Raisins, Lemons, Filberts,
Prunes, Date*, Eng. Walnut#,
Currants, Lemon Syrup, Ground Nuts,
Citron, (linger. Cocoa Nuts,
My pUn of business is cash, or a credit not exceeding *ixty dtja,
by which time merchant* can remit the amount.
This method, In connection with other advantage*, give* me the
facility of selling good* at price* which cannot fall to pli*S*e.
Merchants at a dlfiance, who visit the city hm seldom, are com
pelled to order many of the above named articles, and lo doing so,
frequently receive inferior and umaleahle good*. To such, I wiil
take pleasure in forwarding, to order, *uch good* as cannot fail to
giv* satisfaction.
Merchants are solicited to call and lee the goods and learn their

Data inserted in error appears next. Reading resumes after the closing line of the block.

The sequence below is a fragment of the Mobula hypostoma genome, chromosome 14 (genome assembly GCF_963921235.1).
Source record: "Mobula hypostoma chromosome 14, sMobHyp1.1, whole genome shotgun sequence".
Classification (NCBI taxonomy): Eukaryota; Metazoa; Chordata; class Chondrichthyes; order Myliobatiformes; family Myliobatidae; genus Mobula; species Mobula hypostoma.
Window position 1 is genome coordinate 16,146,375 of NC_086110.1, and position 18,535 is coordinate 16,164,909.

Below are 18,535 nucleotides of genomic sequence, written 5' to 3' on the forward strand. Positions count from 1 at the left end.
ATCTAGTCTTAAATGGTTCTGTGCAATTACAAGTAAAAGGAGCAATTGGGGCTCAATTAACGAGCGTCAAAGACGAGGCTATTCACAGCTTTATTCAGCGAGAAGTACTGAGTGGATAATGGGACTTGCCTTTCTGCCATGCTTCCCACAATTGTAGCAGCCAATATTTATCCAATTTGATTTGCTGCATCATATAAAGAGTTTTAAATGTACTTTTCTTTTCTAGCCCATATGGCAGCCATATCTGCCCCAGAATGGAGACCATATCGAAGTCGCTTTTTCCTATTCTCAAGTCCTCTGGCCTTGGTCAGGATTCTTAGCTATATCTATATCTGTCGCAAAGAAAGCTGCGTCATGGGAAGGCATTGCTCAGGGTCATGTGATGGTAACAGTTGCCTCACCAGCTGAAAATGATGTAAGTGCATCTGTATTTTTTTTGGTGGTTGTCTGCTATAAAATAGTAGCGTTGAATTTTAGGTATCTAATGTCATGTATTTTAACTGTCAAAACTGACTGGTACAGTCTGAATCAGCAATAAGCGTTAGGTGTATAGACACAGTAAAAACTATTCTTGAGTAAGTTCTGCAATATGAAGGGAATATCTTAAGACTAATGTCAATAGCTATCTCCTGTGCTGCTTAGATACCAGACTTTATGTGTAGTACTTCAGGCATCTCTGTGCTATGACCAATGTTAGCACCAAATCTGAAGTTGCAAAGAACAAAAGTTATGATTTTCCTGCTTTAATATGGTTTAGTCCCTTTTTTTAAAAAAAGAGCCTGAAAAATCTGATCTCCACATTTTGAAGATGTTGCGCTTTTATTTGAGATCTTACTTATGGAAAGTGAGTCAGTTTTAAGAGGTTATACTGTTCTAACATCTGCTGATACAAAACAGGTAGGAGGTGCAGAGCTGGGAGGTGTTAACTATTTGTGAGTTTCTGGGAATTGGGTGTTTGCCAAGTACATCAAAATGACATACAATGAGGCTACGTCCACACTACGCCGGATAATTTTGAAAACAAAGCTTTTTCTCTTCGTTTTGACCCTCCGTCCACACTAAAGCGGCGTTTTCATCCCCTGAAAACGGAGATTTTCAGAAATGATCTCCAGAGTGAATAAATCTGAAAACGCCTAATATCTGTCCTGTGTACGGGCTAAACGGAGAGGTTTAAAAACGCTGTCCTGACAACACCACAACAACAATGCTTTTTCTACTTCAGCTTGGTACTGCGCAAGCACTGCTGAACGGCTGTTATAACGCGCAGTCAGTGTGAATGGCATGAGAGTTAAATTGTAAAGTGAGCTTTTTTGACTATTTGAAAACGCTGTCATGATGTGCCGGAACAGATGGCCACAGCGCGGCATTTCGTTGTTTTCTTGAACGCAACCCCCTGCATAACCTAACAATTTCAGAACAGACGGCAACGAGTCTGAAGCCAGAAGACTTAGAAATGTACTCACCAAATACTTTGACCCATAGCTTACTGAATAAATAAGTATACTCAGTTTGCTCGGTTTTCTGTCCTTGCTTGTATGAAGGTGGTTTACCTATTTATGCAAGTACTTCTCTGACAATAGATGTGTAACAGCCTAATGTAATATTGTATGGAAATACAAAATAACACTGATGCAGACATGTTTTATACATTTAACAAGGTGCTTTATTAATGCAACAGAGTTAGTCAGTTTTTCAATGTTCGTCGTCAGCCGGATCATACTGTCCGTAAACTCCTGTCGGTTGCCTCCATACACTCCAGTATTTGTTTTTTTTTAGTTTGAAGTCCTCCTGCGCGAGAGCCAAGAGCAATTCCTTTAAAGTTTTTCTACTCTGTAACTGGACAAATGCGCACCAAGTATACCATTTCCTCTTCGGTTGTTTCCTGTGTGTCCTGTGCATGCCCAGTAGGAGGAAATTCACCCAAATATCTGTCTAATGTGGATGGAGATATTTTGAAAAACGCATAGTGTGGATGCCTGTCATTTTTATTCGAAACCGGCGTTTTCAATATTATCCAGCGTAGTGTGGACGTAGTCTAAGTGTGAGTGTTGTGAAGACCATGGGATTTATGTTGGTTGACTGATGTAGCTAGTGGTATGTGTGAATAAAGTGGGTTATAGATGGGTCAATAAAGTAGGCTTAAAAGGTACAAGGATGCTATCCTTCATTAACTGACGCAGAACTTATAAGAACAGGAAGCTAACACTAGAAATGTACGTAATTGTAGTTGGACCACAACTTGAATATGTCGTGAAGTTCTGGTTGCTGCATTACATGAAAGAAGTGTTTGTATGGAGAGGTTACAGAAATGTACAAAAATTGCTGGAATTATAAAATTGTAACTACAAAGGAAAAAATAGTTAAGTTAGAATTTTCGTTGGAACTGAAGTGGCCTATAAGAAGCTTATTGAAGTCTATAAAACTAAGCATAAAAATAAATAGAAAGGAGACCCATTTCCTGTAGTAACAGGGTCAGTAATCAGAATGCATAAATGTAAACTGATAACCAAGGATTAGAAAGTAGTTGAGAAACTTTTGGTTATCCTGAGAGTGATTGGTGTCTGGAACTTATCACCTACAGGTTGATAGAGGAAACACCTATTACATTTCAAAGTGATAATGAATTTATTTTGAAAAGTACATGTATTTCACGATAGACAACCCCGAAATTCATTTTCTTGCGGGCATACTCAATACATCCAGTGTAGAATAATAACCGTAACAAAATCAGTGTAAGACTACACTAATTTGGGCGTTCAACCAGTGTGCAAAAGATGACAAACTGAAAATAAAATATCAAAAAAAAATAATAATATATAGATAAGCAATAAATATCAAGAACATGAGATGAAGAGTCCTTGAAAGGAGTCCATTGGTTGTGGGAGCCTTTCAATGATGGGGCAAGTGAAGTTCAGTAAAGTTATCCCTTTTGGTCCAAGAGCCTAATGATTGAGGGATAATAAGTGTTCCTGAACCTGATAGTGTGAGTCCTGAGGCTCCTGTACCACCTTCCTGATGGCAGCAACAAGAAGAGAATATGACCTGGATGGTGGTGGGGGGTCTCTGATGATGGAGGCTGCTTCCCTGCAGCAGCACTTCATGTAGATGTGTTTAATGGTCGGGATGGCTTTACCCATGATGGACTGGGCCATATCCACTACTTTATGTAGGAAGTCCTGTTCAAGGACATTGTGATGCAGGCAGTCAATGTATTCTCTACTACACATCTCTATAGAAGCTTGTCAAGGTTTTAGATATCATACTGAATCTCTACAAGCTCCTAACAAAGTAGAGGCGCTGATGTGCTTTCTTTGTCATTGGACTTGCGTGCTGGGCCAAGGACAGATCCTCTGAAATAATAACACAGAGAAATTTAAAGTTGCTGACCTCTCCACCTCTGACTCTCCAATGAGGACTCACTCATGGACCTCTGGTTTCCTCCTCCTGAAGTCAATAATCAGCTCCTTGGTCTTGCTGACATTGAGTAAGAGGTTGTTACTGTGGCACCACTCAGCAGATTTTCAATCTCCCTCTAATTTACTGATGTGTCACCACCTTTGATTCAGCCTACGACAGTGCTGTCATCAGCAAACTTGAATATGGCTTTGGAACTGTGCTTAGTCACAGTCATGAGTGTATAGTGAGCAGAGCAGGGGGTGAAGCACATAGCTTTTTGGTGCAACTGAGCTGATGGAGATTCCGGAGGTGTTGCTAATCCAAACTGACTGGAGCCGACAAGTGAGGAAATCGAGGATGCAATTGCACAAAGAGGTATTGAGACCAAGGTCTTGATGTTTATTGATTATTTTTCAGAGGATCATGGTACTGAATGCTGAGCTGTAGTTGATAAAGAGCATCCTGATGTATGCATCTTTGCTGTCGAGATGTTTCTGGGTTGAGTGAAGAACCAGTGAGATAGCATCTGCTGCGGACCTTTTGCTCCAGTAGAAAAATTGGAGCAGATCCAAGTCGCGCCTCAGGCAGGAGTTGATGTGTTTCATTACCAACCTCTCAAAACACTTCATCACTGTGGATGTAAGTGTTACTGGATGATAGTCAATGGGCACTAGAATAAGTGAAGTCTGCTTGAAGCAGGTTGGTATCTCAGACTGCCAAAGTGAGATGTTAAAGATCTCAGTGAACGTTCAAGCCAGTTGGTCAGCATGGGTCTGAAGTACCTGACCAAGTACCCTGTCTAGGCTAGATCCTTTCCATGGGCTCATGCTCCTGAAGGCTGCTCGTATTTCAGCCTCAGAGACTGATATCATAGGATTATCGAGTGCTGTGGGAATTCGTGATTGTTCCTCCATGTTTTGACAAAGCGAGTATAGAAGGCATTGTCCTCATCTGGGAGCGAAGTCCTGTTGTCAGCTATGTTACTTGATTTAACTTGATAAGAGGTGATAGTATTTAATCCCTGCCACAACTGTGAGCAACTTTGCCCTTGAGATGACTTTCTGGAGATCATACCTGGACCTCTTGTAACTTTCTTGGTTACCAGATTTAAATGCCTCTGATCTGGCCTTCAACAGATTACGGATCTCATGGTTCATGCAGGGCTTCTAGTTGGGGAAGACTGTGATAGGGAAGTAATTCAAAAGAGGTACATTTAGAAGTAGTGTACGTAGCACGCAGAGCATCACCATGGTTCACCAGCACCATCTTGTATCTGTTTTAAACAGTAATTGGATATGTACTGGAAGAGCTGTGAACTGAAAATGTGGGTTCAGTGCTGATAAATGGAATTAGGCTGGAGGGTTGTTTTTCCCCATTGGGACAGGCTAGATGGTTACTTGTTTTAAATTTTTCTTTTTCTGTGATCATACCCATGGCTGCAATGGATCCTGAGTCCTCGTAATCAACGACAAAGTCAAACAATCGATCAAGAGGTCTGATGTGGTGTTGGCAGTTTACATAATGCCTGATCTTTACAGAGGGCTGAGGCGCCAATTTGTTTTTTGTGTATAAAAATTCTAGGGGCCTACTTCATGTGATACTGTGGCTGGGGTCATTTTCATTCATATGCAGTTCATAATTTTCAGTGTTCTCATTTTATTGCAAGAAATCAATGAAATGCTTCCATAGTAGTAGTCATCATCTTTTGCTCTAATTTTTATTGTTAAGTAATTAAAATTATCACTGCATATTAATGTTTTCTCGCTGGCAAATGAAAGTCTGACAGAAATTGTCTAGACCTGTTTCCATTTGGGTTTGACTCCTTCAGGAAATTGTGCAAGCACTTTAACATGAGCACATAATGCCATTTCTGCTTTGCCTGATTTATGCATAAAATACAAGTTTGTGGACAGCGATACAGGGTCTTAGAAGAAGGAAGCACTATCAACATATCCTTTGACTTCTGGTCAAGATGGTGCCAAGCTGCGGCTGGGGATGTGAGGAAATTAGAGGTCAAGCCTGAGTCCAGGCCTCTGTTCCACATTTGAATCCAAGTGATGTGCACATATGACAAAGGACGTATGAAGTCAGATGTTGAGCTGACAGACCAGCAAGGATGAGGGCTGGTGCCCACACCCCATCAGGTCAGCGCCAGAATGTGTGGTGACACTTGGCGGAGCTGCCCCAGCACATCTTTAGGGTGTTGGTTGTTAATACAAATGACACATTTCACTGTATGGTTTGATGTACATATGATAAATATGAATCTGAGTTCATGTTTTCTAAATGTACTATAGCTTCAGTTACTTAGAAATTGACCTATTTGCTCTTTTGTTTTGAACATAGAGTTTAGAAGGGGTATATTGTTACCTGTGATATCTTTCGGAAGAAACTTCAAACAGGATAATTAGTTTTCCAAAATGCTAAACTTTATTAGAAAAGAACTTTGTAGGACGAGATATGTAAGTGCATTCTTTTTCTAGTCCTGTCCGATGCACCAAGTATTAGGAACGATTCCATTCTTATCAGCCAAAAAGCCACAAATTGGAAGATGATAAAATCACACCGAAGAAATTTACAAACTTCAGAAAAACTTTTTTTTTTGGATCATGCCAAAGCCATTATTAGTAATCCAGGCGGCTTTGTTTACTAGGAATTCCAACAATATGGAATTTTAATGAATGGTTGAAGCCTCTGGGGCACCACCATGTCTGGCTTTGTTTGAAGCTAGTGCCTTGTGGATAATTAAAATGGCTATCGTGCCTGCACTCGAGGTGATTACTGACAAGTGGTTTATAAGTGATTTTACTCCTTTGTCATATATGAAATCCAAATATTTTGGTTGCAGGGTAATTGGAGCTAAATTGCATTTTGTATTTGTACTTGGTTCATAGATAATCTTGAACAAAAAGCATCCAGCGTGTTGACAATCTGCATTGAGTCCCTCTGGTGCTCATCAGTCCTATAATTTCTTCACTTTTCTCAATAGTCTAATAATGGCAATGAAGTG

prices, assuring them It will be to their interest to do *o.
my n -lm Five-Story Building, No. sO Main It
J AS. tv. QUEEN * CO.,
Mniiufacturera and Importer* of
X Comr»ss“H, Engineers’ Transit*, Levels and Drafting Instru
ments, Philosophical Apparatus, for Schools and Colleges, Micro
scopes, Stereoscopes and Views, Spy Glasses, Ac , Ac.
A priced an t Illustrated Catalogues sent by mall free on appli
cation. _ mhC-drn
Jr) WHISKY to be had in the market
5 hal'-plpes French Brandy
111 boxes finest G P. and black Teas
Olives, Capers, Olives Far cl
Guyere Cliee«e
Stilton Cheese, lu 8 lb: tins
Cheddar Cheese, In small cake*
American lm tation Cheese
9 half pipe* finest Madeira, of the vintage of 1S4S
Amontellailn, Veno Depasia and Tepai Sherry Wine
Partridge Eye, Associates Vergenay, Muium’a Vergenay,
Cabinet and Vineyard Champagues
Mackerel and Dutch Herrings
Worcester, Reading, Harvey's, Essence Lobster, ChlUe Vine
gar Sauces
Farina, Chocolate, Coco*, Broma
Java, Mucha and Uguayra Coffee
Sweet oil, Cordial Gin ,